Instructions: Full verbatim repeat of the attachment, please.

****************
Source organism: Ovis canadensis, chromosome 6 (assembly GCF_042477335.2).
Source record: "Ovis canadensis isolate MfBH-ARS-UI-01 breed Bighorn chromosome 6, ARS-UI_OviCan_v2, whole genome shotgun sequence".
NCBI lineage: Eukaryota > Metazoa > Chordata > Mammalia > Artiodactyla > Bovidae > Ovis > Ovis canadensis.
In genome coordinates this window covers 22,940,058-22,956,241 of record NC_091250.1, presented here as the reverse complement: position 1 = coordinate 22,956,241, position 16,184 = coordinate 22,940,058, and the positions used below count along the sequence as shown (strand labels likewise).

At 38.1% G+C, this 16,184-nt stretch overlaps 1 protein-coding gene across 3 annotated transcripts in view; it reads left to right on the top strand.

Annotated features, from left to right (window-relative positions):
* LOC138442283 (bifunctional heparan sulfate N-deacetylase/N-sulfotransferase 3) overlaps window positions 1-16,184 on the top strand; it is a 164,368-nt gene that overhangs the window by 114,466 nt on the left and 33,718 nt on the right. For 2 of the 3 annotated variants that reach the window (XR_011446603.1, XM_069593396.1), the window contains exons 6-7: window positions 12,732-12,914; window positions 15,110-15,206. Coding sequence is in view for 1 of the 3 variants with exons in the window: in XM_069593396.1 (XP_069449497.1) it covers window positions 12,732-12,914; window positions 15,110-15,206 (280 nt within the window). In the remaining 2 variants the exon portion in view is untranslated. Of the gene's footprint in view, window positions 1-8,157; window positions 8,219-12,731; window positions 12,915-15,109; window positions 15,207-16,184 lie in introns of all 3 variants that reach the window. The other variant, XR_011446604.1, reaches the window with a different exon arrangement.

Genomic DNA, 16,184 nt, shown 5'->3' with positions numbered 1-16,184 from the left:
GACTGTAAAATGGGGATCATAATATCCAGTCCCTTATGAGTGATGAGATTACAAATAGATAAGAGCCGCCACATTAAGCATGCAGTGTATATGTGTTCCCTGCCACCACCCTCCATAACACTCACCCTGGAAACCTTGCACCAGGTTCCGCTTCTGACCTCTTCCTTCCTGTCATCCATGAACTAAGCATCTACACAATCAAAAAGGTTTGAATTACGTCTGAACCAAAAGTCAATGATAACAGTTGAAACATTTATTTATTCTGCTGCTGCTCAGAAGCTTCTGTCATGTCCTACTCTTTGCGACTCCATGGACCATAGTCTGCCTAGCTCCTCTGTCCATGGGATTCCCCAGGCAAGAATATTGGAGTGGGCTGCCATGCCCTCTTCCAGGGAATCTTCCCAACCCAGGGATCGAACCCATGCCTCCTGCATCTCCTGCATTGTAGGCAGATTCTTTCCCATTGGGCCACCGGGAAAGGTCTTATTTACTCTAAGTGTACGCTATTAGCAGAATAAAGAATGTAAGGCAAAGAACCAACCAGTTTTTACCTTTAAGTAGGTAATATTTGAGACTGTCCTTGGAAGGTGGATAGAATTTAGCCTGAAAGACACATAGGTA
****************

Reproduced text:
Source organism: Ovis canadensis, chromosome 6 (assembly GCF_042477335.2).
Source record: "Ovis canadensis isolate MfBH-ARS-UI-01 breed Bighorn chromosome 6, ARS-UI_OviCan_v2, whole genome shotgun sequence".
NCBI lineage: Eukaryota > Metazoa > Chordata > Mammalia > Artiodactyla > Bovidae > Ovis > Ovis canadensis.
In genome coordinates this window covers 22,940,058-22,956,241 of record NC_091250.1, presented here as the reverse complement: position 1 = coordinate 22,956,241, position 16,184 = coordinate 22,940,058, and the positions used below count along the sequence as shown (strand labels likewise).

At 38.1% G+C, this 16,184-nt stretch overlaps 1 protein-coding gene across 3 annotated transcripts in view; it reads left to right on the top strand.

Annotated features, from left to right (window-relative positions):
* LOC138442283 (bifunctional heparan sulfate N-deacetylase/N-sulfotransferase 3) overlaps window positions 1-16,184 on the top strand; it is a 164,368-nt gene that overhangs the window by 114,466 nt on the left and 33,718 nt on the right. For 2 of the 3 annotated variants that reach the window (XR_011446603.1, XM_069593396.1), the window contains exons 6-7: window positions 12,732-12,914; window positions 15,110-15,206. Coding sequence is in view for 1 of the 3 variants with exons in the window: in XM_069593396.1 (XP_069449497.1) it covers window positions 12,732-12,914; window positions 15,110-15,206 (280 nt within the window). In the remaining 2 variants the exon portion in view is untranslated. Of the gene's footprint in view, window positions 1-8,157; window positions 8,219-12,731; window positions 12,915-15,109; window positions 15,207-16,184 lie in introns of all 3 variants that reach the window. The other variant, XR_011446604.1, reaches the window with a different exon arrangement.

Genomic DNA, 16,184 nt, shown 5'->3' with positions numbered 1-16,184 from the left:
GACTGTAAAATGGGGATCATAATATCCAGTCCCTTATGAGTGATGAGATTACAAATAGATAAGAGCCGCCACATTAAGCATGCAGTGTATATGTGTTCCCTGCCACCACCCTCCATAACACTCACCCTGGAAACCTTGCACCAGGTTCCGCTTCTGACCTCTTCCTTCCTGTCATCCATGAACTAAGCATCTACACAATCAAAAAGGTTTGAATTACGTCTGAACCAAAAGTCAATGATAACAGTTGAAACATTTATTTATTCTGCTGCTGCTCAGAAGCTTCTGTCATGTCCTACTCTTTGCGACTCCATGGACCATAGTCTGCCTAGCTCCTCTGTCCATGGGATTCCCCAGGCAAGAATATTGGAGTGGGCTGCCATGCCCTCTTCCAGGGAATCTTCCCAACCCAGGGATCGAACCCATGCCTCCTGCATCTCCTGCATTGTAGGCAGATTCTTTCCCATTGGGCCACCGGGAAAGGTCTTATTTACTCTAAGTGTACGCTATTAGCAGAATAAAGAATGTAAGGCAAAGAACCAACCAGTTTTTACCTTTAAGTAGGTAATATTTGAGACTGTCCTTGGAAGGTGGATAGAATTTAGCCTGAAAGACACATAGGTA